MOTS: not a dirty word for UK defence firms

Posted on 1 Feb 2012

While unions wail and others question the value of a modified off-the-shelf buying strategy for the defence sector, others prove the approach can bring jobs and exports to UK plc.

The Defence White Paper released by the Ministry of Defence today gives responses to the Government’s public consultation on defence and security equipment procurement.

A central issue of the consultation is whether the MoD’s stated intent to pursue an off-the-shelf procurement strategy to reduce costs would render some British SME’s bids less competitive. Another issue was that totally open competition had intrinsic limitations within these sectors, because many governments place some form of restriction on their domestic defence and security markets.

The White Paper says: “UK-based suppliers expressed concern that the preferred position of buying equipment and support off-the-shelf would lead to a decline in the UK industrial base, because it is thought that this would provide an advantage to overseas suppliers.”

The White Paper confirms that the Government is committed to ‘best value’ equipment acquisition, a preferred method for which is modified off-the-shelf procurement (MOTS).

Here equipment should be bought on its own merits in an open market, but where core equipment is sourced overseas, UK-based companies can benefit by providing modification services to these sub-components. In addition, the prime contractor within the UK generates expertise and jobs through systems integration. The downside is that UK contractors whose costs, and bids, are higher than foreign competitors may miss out on crucial MoD contracts.

One company who approves of the MOTS method is General Dynamics UK. The company is the prime contractor for the Specialist Vehicle (SV) programme, contracted in July 2010, chosen to replace the ageing CVR-T vehicle range for British and other Armed Forces. The company says the SV “typifies the Government’s aspirations as laid out in [today’s] White Paper. SV is a tangible demonstration of how investment in British science and technology can inject significant UK sovereign capability into a European off-the-shelf product.”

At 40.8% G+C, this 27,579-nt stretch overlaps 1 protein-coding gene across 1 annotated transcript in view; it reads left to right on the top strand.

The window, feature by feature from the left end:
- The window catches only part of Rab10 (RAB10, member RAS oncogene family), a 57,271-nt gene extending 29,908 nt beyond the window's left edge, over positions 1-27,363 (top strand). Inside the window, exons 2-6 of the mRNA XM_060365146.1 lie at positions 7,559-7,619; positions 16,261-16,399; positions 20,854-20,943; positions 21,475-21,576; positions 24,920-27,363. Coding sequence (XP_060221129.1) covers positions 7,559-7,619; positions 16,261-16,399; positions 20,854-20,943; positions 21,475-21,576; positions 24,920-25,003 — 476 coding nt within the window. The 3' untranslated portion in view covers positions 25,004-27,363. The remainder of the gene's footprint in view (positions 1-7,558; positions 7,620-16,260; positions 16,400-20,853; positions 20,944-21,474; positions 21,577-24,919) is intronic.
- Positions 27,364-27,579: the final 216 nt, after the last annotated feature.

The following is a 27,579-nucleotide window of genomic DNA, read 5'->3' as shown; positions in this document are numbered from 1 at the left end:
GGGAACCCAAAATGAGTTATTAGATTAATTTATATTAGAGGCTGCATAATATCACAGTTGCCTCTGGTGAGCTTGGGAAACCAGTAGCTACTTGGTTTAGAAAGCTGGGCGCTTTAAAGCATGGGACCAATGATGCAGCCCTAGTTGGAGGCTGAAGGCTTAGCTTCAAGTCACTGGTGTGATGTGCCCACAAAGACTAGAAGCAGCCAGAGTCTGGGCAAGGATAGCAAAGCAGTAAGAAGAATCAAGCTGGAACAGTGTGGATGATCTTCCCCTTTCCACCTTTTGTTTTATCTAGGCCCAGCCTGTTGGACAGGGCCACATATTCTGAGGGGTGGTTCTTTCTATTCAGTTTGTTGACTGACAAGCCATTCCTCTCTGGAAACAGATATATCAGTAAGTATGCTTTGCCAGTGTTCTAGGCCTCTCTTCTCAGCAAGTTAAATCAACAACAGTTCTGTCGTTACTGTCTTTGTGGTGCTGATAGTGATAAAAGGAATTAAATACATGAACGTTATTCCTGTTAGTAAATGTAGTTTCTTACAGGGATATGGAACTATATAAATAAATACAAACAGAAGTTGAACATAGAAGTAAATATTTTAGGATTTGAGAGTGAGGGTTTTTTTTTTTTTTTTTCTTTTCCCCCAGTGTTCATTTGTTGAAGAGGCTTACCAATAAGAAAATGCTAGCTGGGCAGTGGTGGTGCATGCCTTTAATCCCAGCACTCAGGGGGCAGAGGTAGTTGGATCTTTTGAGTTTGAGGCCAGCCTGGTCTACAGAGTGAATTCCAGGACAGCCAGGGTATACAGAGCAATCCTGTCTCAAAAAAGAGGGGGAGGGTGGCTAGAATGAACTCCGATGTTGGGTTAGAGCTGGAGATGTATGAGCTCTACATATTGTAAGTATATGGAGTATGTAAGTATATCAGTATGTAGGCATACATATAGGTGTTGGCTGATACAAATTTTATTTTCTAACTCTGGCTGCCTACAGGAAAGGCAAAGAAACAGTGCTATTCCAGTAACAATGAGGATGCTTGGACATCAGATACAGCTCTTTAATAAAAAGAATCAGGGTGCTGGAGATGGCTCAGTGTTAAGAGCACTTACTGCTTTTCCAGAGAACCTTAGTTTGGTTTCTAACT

How does this work? SV is based on a pan-European platform, with key components such as the vehicle hull and tracks fabricated in countries including Germany and Spain, but engineered and integrated in South Wales at GDUK’s facility and assembled elsewhere in the UK. A spokesman at General Dynamics explains: “SV is a perfect example of MOTs. SV is a modified, upgraded version of the original ASCOD vehicle which General Dynamics (GDUK) has modified and improved for the UK user. GDUK takes base parts like the hull and adds British engineering and IP to improve its capability. Many of the clever bits – the turret, IP and electronic architecture – are British.”

The electronic architecture system, developed and patented by GDUK, flows power and data around and SV vehicle using a busbar, rather than a complex wiring loom. After incurring damage, a busbar data system is easier to repair.

“MOTS is good for companies like ours who add value to off-the-shelf equipment procured overseas,” he says. “It’s also very good for UK SMEs who supply to those prime contractors in the modification work.”

MOTS has been questioned as an effective procurement strategy – some in the defence industry have questioned the value to the customer – the taxpayer – from excessive modification, when a domestic bespoke solution might be superior and work out cheaper.

But it’s important to mention both the jobs and exports that MOTS creates, GDUK says. “The SV programme is predominantly British and will create and sustain perhaps 4,000 to 5,000 people over its lifespan. That’s jobs here at GDUK in Wales, at [sub-contractor] Lockheed Martin UK for the turret and many subcontractors in a long supply chain. Also the export value of this vehicle is high.”

CVR-T, which SV is replacing, was exported to 16 countries. Ernst & Young, who GDUK commissioned to evaluate the export value of the SV programme, estimated this to run to over a billion pounds.

Off-the-shelf opportunities go both ways
Elsewhere, one SME told The Manufacturer that while an open market seemed to offer no preferential treatment to British companies, his company is manufacturing ‘off-the-shelf’ items that are being sold to foreign companies as well as the MoD.

The overseas contracts can be stages of big defence programmes that end up back in the UK anyway. While subcontract pricing needs to be keener in a MOTS environment, this will help UK parts-manufacturers to be more competitive with European competitors, even if the effect might be to squeeze margins short term.

Rees Ward, chief executive of defence and security body ADS, commented on the off-the-shelf approach: “The need to develop capability in the UK remains, as the White Paper recognises in its section on technology. Industry believes that each procurement should be evaluated against criteria which ensure that our Armed Forces needs are met and the value for money test includes the benefits to the economy as a whole rather than any narrower measure.”

Will Stirling